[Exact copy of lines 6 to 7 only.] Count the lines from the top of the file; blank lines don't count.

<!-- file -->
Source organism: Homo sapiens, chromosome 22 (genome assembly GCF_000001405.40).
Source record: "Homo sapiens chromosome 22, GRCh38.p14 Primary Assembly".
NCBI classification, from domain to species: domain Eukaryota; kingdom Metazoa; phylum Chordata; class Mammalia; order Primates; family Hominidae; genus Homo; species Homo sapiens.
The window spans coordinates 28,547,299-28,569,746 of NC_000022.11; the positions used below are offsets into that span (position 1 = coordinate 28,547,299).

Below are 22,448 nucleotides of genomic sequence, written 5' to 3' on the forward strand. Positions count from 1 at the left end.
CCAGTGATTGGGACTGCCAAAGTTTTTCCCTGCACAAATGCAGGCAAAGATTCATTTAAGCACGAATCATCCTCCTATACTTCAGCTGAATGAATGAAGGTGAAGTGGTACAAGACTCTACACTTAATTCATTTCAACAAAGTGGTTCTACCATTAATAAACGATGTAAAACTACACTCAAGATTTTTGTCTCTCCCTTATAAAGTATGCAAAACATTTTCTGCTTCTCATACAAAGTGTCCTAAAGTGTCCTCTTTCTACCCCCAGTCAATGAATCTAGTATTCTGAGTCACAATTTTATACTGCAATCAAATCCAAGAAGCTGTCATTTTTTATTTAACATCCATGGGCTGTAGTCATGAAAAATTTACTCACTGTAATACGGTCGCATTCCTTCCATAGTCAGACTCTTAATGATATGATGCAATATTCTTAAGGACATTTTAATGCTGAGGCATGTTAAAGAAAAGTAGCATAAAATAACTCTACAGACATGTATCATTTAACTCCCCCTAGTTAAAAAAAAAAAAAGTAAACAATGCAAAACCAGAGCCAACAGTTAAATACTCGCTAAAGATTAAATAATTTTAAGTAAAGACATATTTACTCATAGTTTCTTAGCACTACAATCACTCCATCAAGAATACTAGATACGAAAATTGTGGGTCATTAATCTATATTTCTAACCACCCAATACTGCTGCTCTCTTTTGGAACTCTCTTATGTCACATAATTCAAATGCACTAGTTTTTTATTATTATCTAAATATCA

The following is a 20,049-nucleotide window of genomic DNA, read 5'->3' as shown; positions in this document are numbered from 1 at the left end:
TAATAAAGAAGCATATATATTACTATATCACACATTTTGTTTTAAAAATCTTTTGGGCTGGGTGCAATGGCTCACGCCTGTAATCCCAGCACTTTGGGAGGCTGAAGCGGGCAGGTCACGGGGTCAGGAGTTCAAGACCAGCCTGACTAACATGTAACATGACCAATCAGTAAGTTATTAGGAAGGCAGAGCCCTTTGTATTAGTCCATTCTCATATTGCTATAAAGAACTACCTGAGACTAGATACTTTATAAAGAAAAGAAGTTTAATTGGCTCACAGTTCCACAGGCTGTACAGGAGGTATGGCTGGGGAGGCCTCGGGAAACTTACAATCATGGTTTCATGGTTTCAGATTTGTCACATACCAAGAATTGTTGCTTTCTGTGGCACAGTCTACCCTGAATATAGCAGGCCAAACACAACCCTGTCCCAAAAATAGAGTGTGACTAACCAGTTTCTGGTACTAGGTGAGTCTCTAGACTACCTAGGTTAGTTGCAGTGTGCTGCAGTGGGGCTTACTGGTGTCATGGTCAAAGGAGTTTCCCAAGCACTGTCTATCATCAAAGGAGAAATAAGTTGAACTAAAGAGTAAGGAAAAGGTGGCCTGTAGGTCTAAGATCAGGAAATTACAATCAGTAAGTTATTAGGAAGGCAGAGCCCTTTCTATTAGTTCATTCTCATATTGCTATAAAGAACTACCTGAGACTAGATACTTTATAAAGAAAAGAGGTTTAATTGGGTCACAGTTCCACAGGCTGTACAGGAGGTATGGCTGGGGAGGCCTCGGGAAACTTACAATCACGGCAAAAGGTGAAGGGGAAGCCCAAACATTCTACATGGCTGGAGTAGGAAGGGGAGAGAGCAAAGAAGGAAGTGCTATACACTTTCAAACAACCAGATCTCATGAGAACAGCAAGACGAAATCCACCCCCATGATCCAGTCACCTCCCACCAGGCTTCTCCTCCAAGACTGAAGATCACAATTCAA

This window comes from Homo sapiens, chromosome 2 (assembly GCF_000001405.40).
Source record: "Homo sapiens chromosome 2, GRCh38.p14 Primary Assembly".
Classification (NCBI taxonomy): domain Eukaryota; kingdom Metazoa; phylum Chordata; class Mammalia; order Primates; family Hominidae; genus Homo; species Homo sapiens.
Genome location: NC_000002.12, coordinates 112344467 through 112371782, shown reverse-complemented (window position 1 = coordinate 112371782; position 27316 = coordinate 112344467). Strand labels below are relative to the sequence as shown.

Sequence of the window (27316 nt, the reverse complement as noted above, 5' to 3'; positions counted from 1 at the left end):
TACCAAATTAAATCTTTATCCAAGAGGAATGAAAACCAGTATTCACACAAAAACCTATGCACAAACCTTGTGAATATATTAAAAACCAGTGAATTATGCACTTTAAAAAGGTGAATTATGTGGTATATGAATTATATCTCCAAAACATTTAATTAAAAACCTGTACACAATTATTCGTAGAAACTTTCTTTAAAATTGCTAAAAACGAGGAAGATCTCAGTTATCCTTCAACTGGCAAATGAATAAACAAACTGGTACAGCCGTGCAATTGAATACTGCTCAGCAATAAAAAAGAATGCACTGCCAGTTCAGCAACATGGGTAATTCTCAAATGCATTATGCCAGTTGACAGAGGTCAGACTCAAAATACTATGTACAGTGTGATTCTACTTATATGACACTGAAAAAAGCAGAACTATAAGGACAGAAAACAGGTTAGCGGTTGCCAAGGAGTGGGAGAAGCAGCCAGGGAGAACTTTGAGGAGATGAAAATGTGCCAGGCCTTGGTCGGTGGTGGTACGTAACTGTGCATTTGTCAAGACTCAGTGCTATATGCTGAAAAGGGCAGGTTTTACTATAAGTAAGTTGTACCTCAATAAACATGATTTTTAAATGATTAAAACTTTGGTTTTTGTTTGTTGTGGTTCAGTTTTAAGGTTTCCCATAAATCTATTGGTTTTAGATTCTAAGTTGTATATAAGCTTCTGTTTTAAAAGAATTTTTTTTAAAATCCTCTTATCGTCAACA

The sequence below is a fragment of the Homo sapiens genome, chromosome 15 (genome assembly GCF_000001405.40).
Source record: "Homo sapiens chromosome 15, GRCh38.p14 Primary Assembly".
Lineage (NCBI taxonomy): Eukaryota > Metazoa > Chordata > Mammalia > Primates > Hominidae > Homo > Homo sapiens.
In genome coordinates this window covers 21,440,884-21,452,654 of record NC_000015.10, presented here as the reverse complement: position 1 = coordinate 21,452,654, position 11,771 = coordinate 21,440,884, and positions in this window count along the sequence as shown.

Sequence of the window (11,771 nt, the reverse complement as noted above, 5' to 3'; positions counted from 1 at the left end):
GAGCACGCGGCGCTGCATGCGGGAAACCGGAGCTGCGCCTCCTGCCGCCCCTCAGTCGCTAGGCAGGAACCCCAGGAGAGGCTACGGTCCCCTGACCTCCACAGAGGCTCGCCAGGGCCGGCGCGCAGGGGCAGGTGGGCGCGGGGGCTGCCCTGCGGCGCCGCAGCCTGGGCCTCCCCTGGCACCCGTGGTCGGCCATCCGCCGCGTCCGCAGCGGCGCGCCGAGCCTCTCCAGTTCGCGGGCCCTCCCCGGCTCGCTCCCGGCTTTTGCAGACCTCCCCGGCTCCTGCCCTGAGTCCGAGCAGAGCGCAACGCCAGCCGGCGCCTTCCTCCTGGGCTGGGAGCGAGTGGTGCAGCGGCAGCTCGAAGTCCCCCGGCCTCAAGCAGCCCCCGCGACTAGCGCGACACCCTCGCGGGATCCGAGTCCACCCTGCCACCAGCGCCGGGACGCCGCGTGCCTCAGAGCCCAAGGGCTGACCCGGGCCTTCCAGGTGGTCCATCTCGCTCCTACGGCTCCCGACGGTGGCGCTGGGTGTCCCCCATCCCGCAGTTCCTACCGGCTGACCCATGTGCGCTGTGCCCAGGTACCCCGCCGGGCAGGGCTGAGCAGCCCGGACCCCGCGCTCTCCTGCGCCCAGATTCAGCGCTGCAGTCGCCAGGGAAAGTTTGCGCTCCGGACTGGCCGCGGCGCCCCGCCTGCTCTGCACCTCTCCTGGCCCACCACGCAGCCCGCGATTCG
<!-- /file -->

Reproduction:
CCAGTGATTGGGACTGCCAAAGTTTTTCCCTGCACAAATGCAGGCAAAGATTCATTTAAGCACGAATCATCCTCCTATACTTCAGCTGAATGAATGAAGGTGAAGTGGTACAAGACTCTACACTTAATTCATTTCAACAAAGTGGTTCTACCATTAATAAACGATGTAAAACTACACTCAAGATTTTTGTCTCTCCCTTATAAAGTATGCAAAACATTTTCTGCTTCTCATACAAAGTGTCCTAAAGTGTCCTCTTTCTACCCCCAGTCAATGAATCTAGTATTCTGAGTCACAATTTTATACTGCAATCAAATCCAAGAAGCTGTCATTTTTTATTTAACATCCATGGGCTGTAGTCATGAAAAATTTACTCACTGTAATACGGTCGCATTCCTTCCATAGTCAGACTCTTAATGATATGATGCAATATTCTTAAGGACATTTTAATGCTGAGGCATGTTAAAGAAAAGTAGCATAAAATAACTCTACAGACATGTATCATTTAACTCCCCCTAGTTAAAAAAAAAAAAAGTAAACAATGCAAAACCAGAGCCAACAGTTAAATACTCGCTAAAGATTAAATAATTTTAAGTAAAGACATATTTACTCATAGTTTCTTAGCACTACAATCACTCCATCAAGAATACTAGATACGAAAATTGTGGGTCATTAATCTATATTTCTAACCACCCAATACTGCTGCTCTCTTTTGGAACTCTCTTATGTCACATAATTCAAATGCACTAGTTTTTTATTATTATCTAAATATCA

The following is a 20,049-nucleotide window of genomic DNA, read 5'->3' as shown; positions in this document are numbered from 1 at the left end: